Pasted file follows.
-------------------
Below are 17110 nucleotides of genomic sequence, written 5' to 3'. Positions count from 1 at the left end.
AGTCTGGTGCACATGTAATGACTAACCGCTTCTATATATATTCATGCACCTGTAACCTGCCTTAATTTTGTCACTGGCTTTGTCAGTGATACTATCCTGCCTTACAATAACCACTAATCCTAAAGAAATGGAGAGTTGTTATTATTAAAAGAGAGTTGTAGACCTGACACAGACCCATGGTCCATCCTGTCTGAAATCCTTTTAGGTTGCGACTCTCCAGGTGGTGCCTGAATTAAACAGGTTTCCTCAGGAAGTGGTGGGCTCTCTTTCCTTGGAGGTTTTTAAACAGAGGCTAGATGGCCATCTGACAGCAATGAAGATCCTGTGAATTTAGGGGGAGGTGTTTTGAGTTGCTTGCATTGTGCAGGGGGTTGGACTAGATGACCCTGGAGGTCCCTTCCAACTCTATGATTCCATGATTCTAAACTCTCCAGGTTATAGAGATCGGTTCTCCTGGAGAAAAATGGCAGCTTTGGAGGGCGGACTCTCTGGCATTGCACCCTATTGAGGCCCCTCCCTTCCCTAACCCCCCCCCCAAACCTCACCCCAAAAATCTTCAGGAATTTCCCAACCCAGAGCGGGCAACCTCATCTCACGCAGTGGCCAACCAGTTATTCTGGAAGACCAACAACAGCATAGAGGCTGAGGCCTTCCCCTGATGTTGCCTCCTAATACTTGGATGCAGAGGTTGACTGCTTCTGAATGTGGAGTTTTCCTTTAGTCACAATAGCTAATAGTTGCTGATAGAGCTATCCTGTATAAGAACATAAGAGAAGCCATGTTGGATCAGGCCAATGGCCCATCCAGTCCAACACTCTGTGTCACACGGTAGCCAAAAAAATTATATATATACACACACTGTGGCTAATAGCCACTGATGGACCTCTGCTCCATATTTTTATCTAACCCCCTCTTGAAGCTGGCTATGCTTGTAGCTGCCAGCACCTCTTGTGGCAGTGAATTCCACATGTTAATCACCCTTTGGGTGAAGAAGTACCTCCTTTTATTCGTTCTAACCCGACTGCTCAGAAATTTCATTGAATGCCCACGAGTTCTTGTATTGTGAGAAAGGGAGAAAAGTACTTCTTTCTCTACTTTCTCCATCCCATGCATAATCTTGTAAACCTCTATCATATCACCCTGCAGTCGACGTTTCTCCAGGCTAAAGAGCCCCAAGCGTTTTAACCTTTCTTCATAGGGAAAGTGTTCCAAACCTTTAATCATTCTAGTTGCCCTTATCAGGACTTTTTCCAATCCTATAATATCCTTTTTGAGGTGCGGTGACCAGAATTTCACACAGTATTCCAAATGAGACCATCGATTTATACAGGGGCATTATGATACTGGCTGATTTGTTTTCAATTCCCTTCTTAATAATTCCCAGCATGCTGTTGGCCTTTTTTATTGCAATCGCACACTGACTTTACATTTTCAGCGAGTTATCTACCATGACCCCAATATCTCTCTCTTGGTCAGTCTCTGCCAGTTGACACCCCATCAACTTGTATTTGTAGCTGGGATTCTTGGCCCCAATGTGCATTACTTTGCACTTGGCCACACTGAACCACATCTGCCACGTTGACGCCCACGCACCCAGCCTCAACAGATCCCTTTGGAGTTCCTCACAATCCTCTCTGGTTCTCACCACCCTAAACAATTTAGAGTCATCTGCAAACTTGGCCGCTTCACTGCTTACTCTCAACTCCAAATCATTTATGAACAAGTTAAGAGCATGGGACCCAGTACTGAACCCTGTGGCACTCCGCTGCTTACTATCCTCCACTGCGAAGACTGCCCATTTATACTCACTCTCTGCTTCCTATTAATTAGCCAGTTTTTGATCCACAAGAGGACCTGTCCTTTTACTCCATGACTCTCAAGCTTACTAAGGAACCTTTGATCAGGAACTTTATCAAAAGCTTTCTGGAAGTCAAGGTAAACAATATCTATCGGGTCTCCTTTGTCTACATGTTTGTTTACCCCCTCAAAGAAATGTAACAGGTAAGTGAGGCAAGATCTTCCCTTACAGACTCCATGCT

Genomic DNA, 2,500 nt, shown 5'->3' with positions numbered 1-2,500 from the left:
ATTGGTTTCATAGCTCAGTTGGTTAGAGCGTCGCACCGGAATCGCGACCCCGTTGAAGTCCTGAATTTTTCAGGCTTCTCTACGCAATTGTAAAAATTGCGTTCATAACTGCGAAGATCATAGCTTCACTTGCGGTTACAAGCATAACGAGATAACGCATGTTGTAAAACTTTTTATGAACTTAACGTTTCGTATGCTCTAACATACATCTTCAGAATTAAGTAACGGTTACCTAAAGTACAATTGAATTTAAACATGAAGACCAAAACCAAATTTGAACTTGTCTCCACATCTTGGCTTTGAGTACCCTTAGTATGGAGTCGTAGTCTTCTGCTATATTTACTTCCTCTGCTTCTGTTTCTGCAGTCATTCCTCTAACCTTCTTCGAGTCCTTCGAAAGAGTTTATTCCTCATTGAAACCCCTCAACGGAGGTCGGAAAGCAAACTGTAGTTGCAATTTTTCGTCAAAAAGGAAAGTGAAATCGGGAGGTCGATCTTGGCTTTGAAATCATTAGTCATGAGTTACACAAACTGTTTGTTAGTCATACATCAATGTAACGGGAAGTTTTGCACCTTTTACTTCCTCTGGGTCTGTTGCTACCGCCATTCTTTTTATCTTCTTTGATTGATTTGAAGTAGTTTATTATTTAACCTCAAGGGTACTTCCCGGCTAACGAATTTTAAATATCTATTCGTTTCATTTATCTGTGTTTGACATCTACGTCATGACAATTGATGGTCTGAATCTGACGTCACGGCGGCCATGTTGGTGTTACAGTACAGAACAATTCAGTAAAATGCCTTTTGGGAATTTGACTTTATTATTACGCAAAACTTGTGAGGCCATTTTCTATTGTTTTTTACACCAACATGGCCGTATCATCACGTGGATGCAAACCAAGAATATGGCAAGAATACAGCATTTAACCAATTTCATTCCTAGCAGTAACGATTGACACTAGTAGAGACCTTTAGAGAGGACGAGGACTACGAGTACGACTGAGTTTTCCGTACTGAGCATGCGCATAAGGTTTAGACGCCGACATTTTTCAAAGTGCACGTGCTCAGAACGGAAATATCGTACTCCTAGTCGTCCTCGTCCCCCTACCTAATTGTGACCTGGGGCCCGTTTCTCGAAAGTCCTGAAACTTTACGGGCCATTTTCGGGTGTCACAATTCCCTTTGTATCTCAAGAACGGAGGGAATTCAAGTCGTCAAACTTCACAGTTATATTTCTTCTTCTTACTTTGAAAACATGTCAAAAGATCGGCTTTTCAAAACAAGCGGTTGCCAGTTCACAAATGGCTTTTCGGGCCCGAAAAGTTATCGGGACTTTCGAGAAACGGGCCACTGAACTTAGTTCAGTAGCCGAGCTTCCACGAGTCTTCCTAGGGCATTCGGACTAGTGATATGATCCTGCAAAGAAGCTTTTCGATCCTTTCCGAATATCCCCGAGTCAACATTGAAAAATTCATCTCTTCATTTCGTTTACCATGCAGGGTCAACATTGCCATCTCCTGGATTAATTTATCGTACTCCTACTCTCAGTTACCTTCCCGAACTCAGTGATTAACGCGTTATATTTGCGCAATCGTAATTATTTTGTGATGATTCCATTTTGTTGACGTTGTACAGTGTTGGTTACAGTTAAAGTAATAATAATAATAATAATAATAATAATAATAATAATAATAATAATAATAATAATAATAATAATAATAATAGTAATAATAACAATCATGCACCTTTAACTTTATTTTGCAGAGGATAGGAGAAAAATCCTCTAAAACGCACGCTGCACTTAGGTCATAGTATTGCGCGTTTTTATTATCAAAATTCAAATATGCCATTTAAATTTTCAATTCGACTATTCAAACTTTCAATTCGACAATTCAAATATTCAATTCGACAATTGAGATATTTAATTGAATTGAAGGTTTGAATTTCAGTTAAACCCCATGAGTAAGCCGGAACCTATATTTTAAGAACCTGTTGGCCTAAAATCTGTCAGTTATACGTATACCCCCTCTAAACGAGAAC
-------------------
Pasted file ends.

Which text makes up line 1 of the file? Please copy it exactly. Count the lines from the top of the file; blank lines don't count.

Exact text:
Below are 17110 nucleotides of genomic sequence, written 5' to 3'. Positions count from 1 at the left end.